Occasionally as a fitness instructor and personal trainer, the question arises: “What if I can’t squat?” By far, squats are one of the most beneficial core exercises, yet many people, even fitness professionals struggle with executing a squat in proper form. Many people ask this question because they desire to do a proper squat however, due to possible knee, leg, and/or back injuries; they may be unable to do them temporarily.
Unfortunately, many people execute the squat incorrectly. For example, I have seen people do squats and their feet, more specifically; the balls of their toes come off the floor. This is not the correct way to execute a squat. Both feet should remain grounded on the floor when doing a squat. If the toes and/or feet are not grounded on the floor, then that person is risking a possible injury.
What if you or someone you know cannot squat? It is possible that due to medical limitations, tight quadriceps, hamstrings, in addition to possible injuries, one may not initially be able to perform a squat. What can you do to gradually work your way up to squatting? WALK. Yes, walk. If you are new to exercising or haven’t exercised in a while, one of the best exercises that can benefit you is walking.
I know first hand after recovering from a leg injury, walking can and will strengthen the muscles around the knee, the quadriceps, and hamstrings. As a suggestion, newbies should start out with maybe 15-20 minutes three times a week. This is not in stone; listen to your body. As you gain strength over the weeks that follow, adding intensity to your walking such as walking up a hill, using the steps, or if you are on a treadmill, increasing the incline will reap excellent results. If you continue the minimum of walking at least three times a week and increase your minutes, in 4-6 weeks, you will be ready for your squat!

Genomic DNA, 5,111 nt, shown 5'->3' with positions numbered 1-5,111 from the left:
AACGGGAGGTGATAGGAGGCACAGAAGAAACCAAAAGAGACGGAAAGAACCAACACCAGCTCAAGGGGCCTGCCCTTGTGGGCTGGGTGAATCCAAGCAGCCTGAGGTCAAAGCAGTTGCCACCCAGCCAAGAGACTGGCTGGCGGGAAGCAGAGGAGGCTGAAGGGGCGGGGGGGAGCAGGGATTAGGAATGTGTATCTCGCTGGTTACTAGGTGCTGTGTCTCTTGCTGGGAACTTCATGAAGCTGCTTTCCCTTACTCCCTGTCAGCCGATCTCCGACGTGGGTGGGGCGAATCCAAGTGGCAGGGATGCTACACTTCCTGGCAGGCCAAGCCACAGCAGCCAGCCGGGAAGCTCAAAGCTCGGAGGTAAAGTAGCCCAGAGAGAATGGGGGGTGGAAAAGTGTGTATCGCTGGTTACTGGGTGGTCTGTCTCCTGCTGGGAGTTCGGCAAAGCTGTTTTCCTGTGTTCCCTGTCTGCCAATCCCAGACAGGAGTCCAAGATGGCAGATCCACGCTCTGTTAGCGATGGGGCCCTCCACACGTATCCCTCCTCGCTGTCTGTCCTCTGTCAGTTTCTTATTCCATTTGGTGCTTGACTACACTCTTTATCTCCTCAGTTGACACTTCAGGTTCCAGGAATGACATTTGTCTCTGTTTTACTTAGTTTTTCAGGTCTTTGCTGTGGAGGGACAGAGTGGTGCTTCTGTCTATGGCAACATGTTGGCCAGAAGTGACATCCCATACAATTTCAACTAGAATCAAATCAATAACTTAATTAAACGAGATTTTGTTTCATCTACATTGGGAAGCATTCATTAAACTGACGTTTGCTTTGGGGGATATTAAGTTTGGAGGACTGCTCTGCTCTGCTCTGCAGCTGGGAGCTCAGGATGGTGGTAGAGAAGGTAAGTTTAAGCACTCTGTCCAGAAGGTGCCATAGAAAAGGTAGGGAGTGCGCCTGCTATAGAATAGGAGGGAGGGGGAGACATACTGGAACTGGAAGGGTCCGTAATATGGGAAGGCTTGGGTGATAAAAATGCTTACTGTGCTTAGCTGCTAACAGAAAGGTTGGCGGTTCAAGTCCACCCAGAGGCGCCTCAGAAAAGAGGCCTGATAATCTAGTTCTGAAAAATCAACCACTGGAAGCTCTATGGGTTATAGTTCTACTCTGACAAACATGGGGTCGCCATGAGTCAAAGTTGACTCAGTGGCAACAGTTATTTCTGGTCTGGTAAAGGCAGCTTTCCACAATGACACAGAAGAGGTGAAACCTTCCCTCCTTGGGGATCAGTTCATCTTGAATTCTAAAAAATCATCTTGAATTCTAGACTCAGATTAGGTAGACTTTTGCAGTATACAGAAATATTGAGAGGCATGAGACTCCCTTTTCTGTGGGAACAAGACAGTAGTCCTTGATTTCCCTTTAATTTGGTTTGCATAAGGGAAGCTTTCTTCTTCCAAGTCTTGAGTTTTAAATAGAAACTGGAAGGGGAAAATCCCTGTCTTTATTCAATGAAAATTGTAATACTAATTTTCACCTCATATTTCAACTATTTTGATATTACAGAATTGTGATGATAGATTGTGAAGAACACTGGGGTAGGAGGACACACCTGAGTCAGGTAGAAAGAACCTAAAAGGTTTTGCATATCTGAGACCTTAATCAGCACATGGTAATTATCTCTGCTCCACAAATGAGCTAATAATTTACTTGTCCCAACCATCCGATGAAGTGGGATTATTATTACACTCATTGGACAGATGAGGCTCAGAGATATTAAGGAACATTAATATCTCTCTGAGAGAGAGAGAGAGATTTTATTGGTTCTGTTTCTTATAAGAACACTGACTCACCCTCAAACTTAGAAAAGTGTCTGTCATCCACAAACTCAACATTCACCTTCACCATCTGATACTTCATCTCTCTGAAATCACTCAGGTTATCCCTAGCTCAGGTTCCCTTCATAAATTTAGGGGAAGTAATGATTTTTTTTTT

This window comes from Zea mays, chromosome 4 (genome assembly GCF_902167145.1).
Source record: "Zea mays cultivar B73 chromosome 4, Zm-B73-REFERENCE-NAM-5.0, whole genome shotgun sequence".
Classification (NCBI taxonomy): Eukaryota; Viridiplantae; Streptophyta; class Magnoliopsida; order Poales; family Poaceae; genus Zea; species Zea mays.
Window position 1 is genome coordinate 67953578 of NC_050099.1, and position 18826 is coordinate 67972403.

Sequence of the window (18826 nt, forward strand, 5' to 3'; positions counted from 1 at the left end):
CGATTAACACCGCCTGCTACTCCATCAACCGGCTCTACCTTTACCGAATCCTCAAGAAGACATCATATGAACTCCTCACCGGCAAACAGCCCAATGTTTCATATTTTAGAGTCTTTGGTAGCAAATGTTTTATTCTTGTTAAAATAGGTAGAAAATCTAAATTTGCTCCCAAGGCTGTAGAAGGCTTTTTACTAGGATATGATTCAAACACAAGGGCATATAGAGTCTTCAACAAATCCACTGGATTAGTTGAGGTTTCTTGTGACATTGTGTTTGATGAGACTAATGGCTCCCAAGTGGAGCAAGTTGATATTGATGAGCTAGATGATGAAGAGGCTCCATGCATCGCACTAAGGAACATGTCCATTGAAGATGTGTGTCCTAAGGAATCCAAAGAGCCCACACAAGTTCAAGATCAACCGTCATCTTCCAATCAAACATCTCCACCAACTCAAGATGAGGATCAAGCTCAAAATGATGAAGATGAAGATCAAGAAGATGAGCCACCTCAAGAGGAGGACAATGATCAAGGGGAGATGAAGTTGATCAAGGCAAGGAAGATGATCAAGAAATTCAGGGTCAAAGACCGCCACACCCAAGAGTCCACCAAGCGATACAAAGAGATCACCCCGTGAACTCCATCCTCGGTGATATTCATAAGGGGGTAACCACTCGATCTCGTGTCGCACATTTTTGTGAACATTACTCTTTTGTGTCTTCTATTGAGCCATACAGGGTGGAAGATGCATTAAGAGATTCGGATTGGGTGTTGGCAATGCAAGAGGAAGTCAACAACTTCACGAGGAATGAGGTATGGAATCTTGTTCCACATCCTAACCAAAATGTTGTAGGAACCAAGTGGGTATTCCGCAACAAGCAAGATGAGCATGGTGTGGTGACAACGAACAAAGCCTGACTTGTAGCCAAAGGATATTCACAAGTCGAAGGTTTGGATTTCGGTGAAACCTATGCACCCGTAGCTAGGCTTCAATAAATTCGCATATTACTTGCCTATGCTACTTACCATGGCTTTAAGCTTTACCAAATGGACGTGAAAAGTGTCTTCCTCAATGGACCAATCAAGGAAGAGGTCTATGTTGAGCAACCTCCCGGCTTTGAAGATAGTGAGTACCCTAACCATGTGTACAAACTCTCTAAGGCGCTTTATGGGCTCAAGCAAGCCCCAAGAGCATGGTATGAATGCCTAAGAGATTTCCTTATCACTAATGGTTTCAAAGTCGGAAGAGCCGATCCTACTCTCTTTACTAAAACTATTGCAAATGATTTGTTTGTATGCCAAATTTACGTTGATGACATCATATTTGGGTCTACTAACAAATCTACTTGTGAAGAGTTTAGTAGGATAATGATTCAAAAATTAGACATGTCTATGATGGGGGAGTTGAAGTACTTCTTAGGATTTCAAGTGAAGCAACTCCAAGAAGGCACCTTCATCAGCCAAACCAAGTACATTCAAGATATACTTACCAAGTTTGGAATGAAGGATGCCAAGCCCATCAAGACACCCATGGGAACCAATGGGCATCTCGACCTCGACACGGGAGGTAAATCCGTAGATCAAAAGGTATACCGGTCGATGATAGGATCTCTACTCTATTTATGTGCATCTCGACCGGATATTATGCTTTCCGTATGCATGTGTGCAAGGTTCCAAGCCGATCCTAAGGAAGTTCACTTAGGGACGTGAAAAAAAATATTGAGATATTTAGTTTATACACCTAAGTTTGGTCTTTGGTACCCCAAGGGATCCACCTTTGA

Another way to gradually transition into squats is to put a chair behind you and slowly squat down, but don’t sit in the chair. Make sure your feet stay flat on the floor. The knees should not extend the toes. Using the chair is very effective because you can monitor your own form. You can do the squat slowly (who says squats have to be done at the tempo and/or beat of music?). Furthermore, you will be getting a workout while you practice your squat!
Once the squat is executed properly, knee pain will most likely diminish and your quadriceps hamstrings, gluteus muscles will begin to tone. Again, squats are an all-time favorite and most likely are not going away. Nearly every fitness professional incorporates some sort of squat move in their program. If done correctly and properly, one will see great results in strength and muscle tone.
Practice, Practice, Practice!
Practice makes perfect as they say. So what are you waiting for?! Let’s do this! Stay tuned for more articles on health and fitness.